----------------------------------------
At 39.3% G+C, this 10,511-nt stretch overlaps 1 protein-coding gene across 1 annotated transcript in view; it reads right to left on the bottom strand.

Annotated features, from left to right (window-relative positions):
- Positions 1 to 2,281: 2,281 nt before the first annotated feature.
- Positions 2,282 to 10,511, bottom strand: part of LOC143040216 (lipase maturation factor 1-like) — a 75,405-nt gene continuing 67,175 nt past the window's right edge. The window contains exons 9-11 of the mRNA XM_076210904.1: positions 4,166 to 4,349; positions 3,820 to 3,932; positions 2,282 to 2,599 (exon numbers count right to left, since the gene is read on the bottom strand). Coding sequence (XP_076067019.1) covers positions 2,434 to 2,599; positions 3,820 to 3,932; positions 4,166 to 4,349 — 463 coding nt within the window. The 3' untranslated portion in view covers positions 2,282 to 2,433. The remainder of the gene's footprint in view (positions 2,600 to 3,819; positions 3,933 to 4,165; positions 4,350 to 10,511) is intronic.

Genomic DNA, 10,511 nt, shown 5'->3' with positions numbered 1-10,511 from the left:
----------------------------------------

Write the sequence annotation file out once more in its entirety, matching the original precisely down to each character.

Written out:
At 39.3% G+C, this 10,511-nt stretch overlaps 1 protein-coding gene across 1 annotated transcript in view; it reads right to left on the bottom strand.

Annotated features, from left to right (window-relative positions):
- Positions 1 to 2,281: 2,281 nt before the first annotated feature.
- Positions 2,282 to 10,511, bottom strand: part of LOC143040216 (lipase maturation factor 1-like) — a 75,405-nt gene continuing 67,175 nt past the window's right edge. The window contains exons 9-11 of the mRNA XM_076210904.1: positions 4,166 to 4,349; positions 3,820 to 3,932; positions 2,282 to 2,599 (exon numbers count right to left, since the gene is read on the bottom strand). Coding sequence (XP_076067019.1) covers positions 2,434 to 2,599; positions 3,820 to 3,932; positions 4,166 to 4,349 — 463 coding nt within the window. The 3' untranslated portion in view covers positions 2,282 to 2,433. The remainder of the gene's footprint in view (positions 2,600 to 3,819; positions 3,933 to 4,165; positions 4,350 to 10,511) is intronic.

Genomic DNA, 10,511 nt, shown 5'->3' with positions numbered 1-10,511 from the left: